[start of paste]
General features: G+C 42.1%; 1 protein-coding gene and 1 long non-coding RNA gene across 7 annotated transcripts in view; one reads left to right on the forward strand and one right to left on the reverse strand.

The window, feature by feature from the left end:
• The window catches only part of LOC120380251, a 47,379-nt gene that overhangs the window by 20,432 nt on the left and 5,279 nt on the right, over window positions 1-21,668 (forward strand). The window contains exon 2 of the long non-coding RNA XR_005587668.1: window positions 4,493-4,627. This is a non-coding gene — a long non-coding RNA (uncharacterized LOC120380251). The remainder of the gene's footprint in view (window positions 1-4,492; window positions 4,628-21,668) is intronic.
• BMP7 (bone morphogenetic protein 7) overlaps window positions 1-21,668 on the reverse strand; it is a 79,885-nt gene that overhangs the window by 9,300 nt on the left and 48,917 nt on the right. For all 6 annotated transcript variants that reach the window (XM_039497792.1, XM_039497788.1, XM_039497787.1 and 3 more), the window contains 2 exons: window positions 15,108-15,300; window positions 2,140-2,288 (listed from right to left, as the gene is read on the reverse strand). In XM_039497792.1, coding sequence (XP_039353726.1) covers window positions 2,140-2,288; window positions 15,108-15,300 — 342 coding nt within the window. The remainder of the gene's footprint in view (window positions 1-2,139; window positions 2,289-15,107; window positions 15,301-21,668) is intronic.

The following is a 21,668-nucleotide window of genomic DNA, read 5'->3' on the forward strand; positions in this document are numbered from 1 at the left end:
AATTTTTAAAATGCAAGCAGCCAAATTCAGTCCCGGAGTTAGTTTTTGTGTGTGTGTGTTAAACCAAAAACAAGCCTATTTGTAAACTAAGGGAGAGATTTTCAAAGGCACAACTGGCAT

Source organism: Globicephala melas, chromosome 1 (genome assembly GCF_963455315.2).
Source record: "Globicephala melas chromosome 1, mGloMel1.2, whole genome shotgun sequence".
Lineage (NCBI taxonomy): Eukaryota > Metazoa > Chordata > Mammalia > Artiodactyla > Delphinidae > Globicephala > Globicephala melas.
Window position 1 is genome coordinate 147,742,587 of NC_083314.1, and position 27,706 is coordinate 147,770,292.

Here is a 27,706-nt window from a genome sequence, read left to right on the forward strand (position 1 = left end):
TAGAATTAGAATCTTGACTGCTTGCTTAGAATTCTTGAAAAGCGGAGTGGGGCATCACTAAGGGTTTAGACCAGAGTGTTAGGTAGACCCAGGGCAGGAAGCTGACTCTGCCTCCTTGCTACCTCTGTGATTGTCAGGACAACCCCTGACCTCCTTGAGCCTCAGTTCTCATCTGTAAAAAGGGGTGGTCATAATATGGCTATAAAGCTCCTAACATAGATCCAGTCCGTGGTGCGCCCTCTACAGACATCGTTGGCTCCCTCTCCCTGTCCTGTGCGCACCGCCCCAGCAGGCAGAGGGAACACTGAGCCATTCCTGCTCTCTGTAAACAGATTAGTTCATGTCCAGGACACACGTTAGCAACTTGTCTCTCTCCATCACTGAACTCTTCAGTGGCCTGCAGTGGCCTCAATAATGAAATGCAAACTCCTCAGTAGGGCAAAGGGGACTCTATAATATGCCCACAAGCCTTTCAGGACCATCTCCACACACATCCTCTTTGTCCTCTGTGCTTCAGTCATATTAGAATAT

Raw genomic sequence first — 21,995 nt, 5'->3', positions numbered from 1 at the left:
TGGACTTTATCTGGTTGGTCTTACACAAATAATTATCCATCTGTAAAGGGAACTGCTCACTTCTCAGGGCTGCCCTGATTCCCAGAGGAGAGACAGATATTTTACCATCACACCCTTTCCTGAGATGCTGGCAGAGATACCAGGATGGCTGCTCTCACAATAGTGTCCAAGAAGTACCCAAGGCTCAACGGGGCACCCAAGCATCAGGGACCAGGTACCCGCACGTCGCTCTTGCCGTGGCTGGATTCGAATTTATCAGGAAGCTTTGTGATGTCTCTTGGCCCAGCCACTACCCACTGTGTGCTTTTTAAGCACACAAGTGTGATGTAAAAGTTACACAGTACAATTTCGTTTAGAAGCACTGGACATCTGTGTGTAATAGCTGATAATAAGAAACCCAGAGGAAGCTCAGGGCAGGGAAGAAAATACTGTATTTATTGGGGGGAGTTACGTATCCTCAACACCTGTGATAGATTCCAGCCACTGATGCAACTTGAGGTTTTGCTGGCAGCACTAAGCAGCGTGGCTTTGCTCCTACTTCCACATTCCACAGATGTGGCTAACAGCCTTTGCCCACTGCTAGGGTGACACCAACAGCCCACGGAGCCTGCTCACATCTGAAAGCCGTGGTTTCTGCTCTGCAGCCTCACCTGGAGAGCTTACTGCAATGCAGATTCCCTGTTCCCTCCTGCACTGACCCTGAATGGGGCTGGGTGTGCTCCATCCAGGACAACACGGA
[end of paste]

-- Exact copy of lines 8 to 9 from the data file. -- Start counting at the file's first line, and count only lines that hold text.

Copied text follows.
Source record: "Globicephala melas chromosome 1, mGloMel1.2, whole genome shotgun sequence".
Lineage (NCBI taxonomy): Eukaryota > Metazoa > Chordata > Mammalia > Artiodactyla > Delphinidae > Globicephala > Globicephala melas.